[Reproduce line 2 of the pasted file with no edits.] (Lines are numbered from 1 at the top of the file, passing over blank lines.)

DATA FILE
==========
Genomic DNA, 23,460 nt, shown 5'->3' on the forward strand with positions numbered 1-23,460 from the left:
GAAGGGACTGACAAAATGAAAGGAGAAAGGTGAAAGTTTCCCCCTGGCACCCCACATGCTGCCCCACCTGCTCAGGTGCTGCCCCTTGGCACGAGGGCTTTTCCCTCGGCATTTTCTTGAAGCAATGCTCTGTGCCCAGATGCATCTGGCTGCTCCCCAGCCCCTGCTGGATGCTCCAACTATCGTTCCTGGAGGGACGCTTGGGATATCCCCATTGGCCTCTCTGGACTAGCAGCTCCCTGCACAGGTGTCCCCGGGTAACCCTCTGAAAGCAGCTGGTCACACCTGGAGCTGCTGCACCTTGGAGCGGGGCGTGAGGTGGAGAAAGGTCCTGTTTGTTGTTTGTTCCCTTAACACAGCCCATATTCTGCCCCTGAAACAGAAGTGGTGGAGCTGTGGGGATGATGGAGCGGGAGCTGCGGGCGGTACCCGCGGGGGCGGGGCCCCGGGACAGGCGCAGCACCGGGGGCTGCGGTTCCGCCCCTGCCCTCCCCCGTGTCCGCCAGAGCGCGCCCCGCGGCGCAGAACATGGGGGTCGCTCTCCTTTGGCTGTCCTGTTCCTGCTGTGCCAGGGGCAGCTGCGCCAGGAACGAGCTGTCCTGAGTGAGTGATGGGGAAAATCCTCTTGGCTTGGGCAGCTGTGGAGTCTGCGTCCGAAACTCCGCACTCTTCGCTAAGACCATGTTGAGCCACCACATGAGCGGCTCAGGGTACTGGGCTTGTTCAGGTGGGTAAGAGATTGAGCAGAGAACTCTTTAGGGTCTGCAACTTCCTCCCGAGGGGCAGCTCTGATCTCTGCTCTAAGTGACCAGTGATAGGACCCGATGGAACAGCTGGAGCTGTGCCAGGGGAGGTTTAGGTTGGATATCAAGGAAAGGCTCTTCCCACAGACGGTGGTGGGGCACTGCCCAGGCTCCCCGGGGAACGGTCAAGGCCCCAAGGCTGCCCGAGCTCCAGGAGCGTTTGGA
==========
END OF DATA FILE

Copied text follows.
GAAGGGACTGACAAAATGAAAGGAGAAAGGTGAAAGTTTCCCCCTGGCACCCCACATGCTGCCCCACCTGCTCAGGTGCTGCCCCTTGGCACGAGGGCTTTTCCCTCGGCATTTTCTTGAAGCAATGCTCTGTGCCCAGATGCATCTGGCTGCTCCCCAGCCCCTGCTGGATGCTCCAACTATCGTTCCTGGAGGGACGCTTGGGATATCCCCATTGGCCTCTCTGGACTAGCAGCTCCCTGCACAGGTGTCCCCGGGTAACCCTCTGAAAGCAGCTGGTCACACCTGGAGCTGCTGCACCTTGGAGCGGGGCGTGAGGTGGAGAAAGGTCCTGTTTGTTGTTTGTTCCCTTAACACAGCCCATATTCTGCCCCTGAAACAGAAGTGGTGGAGCTGTGGGGATGATGGAGCGGGAGCTGCGGGCGGTACCCGCGGGGGCGGGGCCCCGGGACAGGCGCAGCACCGGGGGCTGCGGTTCCGCCCCTGCCCTCCCCCGTGTCCGCCAGAGCGCGCCCCGCGGCGCAGAACATGGGGGTCGCTCTCCTTTGGCTGTCCTGTTCCTGCTGTGCCAGGGGCAGCTGCGCCAGGAACGAGCTGTCCTGAGTGAGTGATGGGGAAAATCCTCTTGGCTTGGGCAGCTGTGGAGTCTGCGTCCGAAACTCCGCACTCTTCGCTAAGACCATGTTGAGCCACCACATGAGCGGCTCAGGGTACTGGGCTTGTTCAGGTGGGTAAGAGATTGAGCAGAGAACTCTTTAGGGTCTGCAACTTCCTCCCGAGGGGCAGCTCTGATCTCTGCTCTAAGTGACCAGTGATAGGACCCGATGGAACAGCTGGAGCTGTGCCAGGGGAGGTTTAGGTTGGATATCAAGGAAAGGCTCTTCCCACAGACGGTGGTGGGGCACTGCCCAGGCTCCCCGGGGAACGGTCAAGGCCCCAAGGCTGCCCGAGCTCCAGGAGCGTTTGGA